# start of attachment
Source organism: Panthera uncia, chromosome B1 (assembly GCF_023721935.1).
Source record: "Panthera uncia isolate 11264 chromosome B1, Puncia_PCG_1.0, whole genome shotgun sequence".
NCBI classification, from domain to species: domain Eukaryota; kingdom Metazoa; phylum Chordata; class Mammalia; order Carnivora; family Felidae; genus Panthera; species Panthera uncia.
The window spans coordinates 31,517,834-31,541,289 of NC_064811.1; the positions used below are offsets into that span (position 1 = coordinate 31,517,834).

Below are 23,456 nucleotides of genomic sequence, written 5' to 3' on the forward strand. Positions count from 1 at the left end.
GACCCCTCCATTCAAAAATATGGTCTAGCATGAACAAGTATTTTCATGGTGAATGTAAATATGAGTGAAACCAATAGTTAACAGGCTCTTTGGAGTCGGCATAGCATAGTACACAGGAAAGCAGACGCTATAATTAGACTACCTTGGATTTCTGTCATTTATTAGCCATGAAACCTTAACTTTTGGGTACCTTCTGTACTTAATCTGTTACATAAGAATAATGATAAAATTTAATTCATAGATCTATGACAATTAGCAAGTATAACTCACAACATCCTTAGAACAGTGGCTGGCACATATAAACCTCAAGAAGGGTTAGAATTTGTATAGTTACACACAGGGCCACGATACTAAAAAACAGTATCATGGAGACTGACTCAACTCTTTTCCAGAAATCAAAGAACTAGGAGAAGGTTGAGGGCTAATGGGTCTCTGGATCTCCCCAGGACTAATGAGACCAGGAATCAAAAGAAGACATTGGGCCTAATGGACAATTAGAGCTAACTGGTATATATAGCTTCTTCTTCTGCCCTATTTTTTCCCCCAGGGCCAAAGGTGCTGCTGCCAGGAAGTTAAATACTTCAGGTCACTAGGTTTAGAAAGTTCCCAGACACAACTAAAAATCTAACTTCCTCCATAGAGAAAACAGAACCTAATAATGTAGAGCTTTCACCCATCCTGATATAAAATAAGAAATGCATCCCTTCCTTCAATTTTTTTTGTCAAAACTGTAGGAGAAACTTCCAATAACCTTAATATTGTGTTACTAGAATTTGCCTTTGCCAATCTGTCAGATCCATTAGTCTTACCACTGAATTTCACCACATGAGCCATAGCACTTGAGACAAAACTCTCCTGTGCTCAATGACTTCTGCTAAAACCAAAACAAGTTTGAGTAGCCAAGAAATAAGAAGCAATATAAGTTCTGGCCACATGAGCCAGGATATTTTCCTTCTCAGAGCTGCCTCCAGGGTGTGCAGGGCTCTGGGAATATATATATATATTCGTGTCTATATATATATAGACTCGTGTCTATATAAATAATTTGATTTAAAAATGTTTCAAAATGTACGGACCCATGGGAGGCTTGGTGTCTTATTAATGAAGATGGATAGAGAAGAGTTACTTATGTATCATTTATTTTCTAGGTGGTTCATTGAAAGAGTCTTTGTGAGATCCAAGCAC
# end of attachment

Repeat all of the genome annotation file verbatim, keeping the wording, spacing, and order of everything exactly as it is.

Source organism: Panthera uncia, chromosome B1 (assembly GCF_023721935.1).
Source record: "Panthera uncia isolate 11264 chromosome B1, Puncia_PCG_1.0, whole genome shotgun sequence".
NCBI classification, from domain to species: domain Eukaryota; kingdom Metazoa; phylum Chordata; class Mammalia; order Carnivora; family Felidae; genus Panthera; species Panthera uncia.
The window spans coordinates 31,517,834-31,541,289 of NC_064811.1; the positions used below are offsets into that span (position 1 = coordinate 31,517,834).

Below are 23,456 nucleotides of genomic sequence, written 5' to 3' on the forward strand. Positions count from 1 at the left end.
GACCCCTCCATTCAAAAATATGGTCTAGCATGAACAAGTATTTTCATGGTGAATGTAAATATGAGTGAAACCAATAGTTAACAGGCTCTTTGGAGTCGGCATAGCATAGTACACAGGAAAGCAGACGCTATAATTAGACTACCTTGGATTTCTGTCATTTATTAGCCATGAAACCTTAACTTTTGGGTACCTTCTGTACTTAATCTGTTACATAAGAATAATGATAAAATTTAATTCATAGATCTATGACAATTAGCAAGTATAACTCACAACATCCTTAGAACAGTGGCTGGCACATATAAACCTCAAGAAGGGTTAGAATTTGTATAGTTACACACAGGGCCACGATACTAAAAAACAGTATCATGGAGACTGACTCAACTCTTTTCCAGAAATCAAAGAACTAGGAGAAGGTTGAGGGCTAATGGGTCTCTGGATCTCCCCAGGACTAATGAGACCAGGAATCAAAAGAAGACATTGGGCCTAATGGACAATTAGAGCTAACTGGTATATATAGCTTCTTCTTCTGCCCTATTTTTTCCCCCAGGGCCAAAGGTGCTGCTGCCAGGAAGTTAAATACTTCAGGTCACTAGGTTTAGAAAGTTCCCAGACACAACTAAAAATCTAACTTCCTCCATAGAGAAAACAGAACCTAATAATGTAGAGCTTTCACCCATCCTGATATAAAATAAGAAATGCATCCCTTCCTTCAATTTTTTTTGTCAAAACTGTAGGAGAAACTTCCAATAACCTTAATATTGTGTTACTAGAATTTGCCTTTGCCAATCTGTCAGATCCATTAGTCTTACCACTGAATTTCACCACATGAGCCATAGCACTTGAGACAAAACTCTCCTGTGCTCAATGACTTCTGCTAAAACCAAAACAAGTTTGAGTAGCCAAGAAATAAGAAGCAATATAAGTTCTGGCCACATGAGCCAGGATATTTTCCTTCTCAGAGCTGCCTCCAGGGTGTGCAGGGCTCTGGGAATATATATATATATTCGTGTCTATATATATATAGACTCGTGTCTATATAAATAATTTGATTTAAAAATGTTTCAAAATGTACGGACCCATGGGAGGCTTGGTGTCTTATTAATGAAGATGGATAGAGAAGAGTTACTTATGTATCATTTATTTTCTAGGTGGTTCATTGAAAGAGTCTTTGTGAGATCCAAGCAC